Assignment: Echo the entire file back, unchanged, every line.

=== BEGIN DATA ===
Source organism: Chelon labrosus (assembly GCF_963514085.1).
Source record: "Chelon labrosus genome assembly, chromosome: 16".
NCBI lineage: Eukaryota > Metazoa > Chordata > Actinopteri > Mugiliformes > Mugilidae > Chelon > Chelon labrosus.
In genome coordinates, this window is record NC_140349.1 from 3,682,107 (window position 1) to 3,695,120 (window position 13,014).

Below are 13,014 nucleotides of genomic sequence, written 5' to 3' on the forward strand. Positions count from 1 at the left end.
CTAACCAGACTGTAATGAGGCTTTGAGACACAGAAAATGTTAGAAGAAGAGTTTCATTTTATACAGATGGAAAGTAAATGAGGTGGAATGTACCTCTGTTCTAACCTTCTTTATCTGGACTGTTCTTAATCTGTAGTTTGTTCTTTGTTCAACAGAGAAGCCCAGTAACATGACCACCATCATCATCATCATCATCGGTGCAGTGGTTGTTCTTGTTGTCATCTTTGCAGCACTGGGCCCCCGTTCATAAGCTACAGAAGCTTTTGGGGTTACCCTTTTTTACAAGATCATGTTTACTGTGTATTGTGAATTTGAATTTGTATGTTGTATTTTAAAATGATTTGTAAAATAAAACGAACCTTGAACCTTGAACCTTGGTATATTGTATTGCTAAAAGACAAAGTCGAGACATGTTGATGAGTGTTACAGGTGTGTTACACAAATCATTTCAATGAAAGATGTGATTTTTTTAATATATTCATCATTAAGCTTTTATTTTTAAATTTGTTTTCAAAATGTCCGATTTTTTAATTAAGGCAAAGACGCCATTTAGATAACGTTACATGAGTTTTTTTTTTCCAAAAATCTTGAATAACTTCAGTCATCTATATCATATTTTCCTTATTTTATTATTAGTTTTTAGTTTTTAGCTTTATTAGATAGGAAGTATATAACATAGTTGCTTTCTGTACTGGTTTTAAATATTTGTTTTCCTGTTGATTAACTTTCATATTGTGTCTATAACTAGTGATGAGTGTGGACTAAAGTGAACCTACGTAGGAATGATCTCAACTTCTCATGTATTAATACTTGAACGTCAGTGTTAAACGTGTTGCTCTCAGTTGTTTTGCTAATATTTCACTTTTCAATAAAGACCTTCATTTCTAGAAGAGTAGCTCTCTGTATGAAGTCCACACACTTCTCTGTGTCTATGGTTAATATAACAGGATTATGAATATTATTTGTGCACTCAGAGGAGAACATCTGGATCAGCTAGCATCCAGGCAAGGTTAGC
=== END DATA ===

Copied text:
Source organism: Chelon labrosus (assembly GCF_963514085.1).
Source record: "Chelon labrosus genome assembly, chromosome: 16".
NCBI lineage: Eukaryota > Metazoa > Chordata > Actinopteri > Mugiliformes > Mugilidae > Chelon > Chelon labrosus.
In genome coordinates, this window is record NC_140349.1 from 3,682,107 (window position 1) to 3,695,120 (window position 13,014).

Below are 13,014 nucleotides of genomic sequence, written 5' to 3' on the forward strand. Positions count from 1 at the left end.
CTAACCAGACTGTAATGAGGCTTTGAGACACAGAAAATGTTAGAAGAAGAGTTTCATTTTATACAGATGGAAAGTAAATGAGGTGGAATGTACCTCTGTTCTAACCTTCTTTATCTGGACTGTTCTTAATCTGTAGTTTGTTCTTTGTTCAACAGAGAAGCCCAGTAACATGACCACCATCATCATCATCATCATCGGTGCAGTGGTTGTTCTTGTTGTCATCTTTGCAGCACTGGGCCCCCGTTCATAAGCTACAGAAGCTTTTGGGGTTACCCTTTTTTACAAGATCATGTTTACTGTGTATTGTGAATTTGAATTTGTATGTTGTATTTTAAAATGATTTGTAAAATAAAACGAACCTTGAACCTTGAACCTTGGTATATTGTATTGCTAAAAGACAAAGTCGAGACATGTTGATGAGTGTTACAGGTGTGTTACACAAATCATTTCAATGAAAGATGTGATTTTTTTAATATATTCATCATTAAGCTTTTATTTTTAAATTTGTTTTCAAAATGTCCGATTTTTTAATTAAGGCAAAGACGCCATTTAGATAACGTTACATGAGTTTTTTTTTTCCAAAAATCTTGAATAACTTCAGTCATCTATATCATATTTTCCTTATTTTATTATTAGTTTTTAGTTTTTAGCTTTATTAGATAGGAAGTATATAACATAGTTGCTTTCTGTACTGGTTTTAAATATTTGTTTTCCTGTTGATTAACTTTCATATTGTGTCTATAACTAGTGATGAGTGTGGACTAAAGTGAACCTACGTAGGAATGATCTCAACTTCTCATGTATTAATACTTGAACGTCAGTGTTAAACGTGTTGCTCTCAGTTGTTTTGCTAATATTTCACTTTTCAATAAAGACCTTCATTTCTAGAAGAGTAGCTCTCTGTATGAAGTCCACACACTTCTCTGTGTCTATGGTTAATATAACAGGATTATGAATATTATTTGTGCACTCAGAGGAGAACATCTGGATCAGCTAGCATCCAGGCAAGGTTAGC